Quick Index Board Index Home FAQ Site Map
|The contradicting Mrs. Bennet
Written by Siobhan
(1/12/2004 8:33 p.m.)
With my new job, I have decided I don't have time to both re-read the novel and read as many posts here as I want to, so I am listening to my abridged P&P on tape during my morning commute instead. Listening to the novel gives another view to it - I notice things that haven't caught my attention before.
One such today was how Mrs. Bennet with one breath manages to contradict what she said with her previous breath. An example, when she is visiting Netherfield to see Jane and Elizabeth asks about Charlotte to try to find a safe topic of conversation:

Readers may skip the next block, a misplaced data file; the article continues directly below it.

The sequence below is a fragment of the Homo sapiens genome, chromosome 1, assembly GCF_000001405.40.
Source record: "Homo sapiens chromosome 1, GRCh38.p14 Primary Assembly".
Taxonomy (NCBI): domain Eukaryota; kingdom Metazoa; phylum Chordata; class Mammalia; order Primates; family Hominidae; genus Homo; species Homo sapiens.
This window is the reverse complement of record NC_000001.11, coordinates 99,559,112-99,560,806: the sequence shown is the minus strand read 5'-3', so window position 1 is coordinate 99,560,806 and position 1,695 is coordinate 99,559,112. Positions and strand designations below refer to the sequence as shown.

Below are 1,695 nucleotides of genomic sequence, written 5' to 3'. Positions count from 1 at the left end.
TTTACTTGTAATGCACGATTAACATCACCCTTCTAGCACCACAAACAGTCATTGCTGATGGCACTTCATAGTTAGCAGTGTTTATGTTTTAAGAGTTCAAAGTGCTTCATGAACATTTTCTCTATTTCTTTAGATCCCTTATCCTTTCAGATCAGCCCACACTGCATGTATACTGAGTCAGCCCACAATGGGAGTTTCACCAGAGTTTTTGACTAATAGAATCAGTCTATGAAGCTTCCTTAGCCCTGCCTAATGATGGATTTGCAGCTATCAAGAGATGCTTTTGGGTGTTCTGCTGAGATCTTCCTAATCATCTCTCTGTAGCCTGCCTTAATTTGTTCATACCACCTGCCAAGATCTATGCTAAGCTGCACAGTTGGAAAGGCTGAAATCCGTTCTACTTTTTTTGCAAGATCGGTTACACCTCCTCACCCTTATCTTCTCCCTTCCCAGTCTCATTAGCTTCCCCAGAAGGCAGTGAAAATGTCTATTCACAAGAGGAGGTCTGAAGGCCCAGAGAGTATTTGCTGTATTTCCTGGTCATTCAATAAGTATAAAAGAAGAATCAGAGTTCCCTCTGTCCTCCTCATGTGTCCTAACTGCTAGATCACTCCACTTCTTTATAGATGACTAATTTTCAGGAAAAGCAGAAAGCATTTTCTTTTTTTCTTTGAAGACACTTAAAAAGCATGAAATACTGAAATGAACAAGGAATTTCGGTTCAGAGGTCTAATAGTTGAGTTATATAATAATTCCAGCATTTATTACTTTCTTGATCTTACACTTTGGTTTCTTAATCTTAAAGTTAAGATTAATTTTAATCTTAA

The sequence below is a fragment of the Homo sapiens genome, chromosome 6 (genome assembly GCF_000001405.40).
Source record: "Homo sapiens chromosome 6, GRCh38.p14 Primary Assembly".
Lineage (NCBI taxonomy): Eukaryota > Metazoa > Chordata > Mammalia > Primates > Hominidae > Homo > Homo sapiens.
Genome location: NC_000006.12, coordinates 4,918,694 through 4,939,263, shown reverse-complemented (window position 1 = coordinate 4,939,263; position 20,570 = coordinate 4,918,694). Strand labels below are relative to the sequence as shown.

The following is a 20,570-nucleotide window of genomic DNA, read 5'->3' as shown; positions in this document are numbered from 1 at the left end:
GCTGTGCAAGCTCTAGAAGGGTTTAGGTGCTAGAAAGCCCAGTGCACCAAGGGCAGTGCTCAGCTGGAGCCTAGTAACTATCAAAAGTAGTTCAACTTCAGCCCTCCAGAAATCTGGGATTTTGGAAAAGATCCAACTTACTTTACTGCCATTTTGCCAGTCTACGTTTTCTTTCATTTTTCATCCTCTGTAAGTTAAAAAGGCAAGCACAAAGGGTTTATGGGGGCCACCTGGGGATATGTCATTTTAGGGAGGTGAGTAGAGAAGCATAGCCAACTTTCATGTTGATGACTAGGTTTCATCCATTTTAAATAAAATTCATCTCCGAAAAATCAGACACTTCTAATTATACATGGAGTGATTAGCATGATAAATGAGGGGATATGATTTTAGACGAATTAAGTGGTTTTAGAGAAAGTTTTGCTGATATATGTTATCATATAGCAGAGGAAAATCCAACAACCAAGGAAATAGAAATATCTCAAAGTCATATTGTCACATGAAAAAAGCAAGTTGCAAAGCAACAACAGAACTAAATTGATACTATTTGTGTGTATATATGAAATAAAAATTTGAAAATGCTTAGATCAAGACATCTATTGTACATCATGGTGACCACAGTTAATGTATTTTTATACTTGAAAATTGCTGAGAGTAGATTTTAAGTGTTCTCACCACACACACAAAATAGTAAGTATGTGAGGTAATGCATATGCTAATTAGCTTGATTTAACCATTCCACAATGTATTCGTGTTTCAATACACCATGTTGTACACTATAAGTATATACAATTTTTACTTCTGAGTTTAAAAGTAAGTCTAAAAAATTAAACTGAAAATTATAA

"Did Charlotte dine with you?"
"No, she would go home. I fancy she was wanted about the mince-pies. For my part, Mr. Bingley, I always keep servants that can do their own work; my daughters are brought up differently. But everybody is to judge for themselves, and the Lucases are very good sort of girls, I assure you. It is a pity they are not handsome! Not that I think Charlotte so very plain -- but then she is our particular friend."
"She seems a very pleasant young woman," said Bingley.
"Oh! dear, yes; -- but you must own she is very plain. Lady Lucas herself has often said so, and envied me Jane's beauty. I do not like to boast of my own child, but to be sure, Jane -- one does not often see anybody better looking.
Has anyone found any other instances of this??
Groupread is maintained by Myretta with WebBBS 3.21.